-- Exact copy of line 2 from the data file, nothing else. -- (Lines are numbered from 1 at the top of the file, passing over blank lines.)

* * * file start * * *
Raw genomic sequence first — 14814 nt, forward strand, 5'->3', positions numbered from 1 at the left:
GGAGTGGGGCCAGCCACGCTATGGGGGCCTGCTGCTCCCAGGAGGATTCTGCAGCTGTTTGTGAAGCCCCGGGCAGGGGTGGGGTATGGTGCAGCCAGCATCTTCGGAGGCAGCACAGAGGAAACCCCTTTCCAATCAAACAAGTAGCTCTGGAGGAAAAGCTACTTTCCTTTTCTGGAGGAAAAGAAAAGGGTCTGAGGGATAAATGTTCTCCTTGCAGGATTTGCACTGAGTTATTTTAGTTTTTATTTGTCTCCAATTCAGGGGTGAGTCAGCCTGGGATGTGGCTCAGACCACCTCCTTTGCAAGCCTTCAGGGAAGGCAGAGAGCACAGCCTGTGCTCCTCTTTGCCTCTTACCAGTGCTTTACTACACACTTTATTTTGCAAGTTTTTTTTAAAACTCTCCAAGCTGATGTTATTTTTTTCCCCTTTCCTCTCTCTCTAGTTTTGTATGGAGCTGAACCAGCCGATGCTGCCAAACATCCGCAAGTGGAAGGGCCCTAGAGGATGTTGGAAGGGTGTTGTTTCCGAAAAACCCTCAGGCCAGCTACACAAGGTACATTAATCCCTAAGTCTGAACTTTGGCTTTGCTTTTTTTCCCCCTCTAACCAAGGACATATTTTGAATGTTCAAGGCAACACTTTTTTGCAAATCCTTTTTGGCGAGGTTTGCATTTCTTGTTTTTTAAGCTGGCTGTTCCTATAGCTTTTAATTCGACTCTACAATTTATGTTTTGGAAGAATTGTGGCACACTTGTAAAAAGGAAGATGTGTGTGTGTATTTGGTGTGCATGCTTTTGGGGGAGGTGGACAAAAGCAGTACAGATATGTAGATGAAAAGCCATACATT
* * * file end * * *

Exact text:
GGAGTGGGGCCAGCCACGCTATGGGGGCCTGCTGCTCCCAGGAGGATTCTGCAGCTGTTTGTGAAGCCCCGGGCAGGGGTGGGGTATGGTGCAGCCAGCATCTTCGGAGGCAGCACAGAGGAAACCCCTTTCCAATCAAACAAGTAGCTCTGGAGGAAAAGCTACTTTCCTTTTCTGGAGGAAAAGAAAAGGGTCTGAGGGATAAATGTTCTCCTTGCAGGATTTGCACTGAGTTATTTTAGTTTTTATTTGTCTCCAATTCAGGGGTGAGTCAGCCTGGGATGTGGCTCAGACCACCTCCTTTGCAAGCCTTCAGGGAAGGCAGAGAGCACAGCCTGTGCTCCTCTTTGCCTCTTACCAGTGCTTTACTACACACTTTATTTTGCAAGTTTTTTTTAAAACTCTCCAAGCTGATGTTATTTTTTTCCCCTTTCCTCTCTCTCTAGTTTTGTATGGAGCTGAACCAGCCGATGCTGCCAAACATCCGCAAGTGGAAGGGCCCTAGAGGATGTTGGAAGGGTGTTGTTTCCGAAAAACCCTCAGGCCAGCTACACAAGGTACATTAATCCCTAAGTCTGAACTTTGGCTTTGCTTTTTTTCCCCCTCTAACCAAGGACATATTTTGAATGTTCAAGGCAACACTTTTTTGCAAATCCTTTTTGGCGAGGTTTGCATTTCTTGTTTTTTAAGCTGGCTGTTCCTATAGCTTTTAATTCGACTCTACAATTTATGTTTTGGAAGAATTGTGGCACACTTGTAAAAAGGAAGATGTGTGTGTGTATTTGGTGTGCATGCTTTTGGGGGAGGTGGACAAAAGCAGTACAGATATGTAGATGAAAAGCCATACATT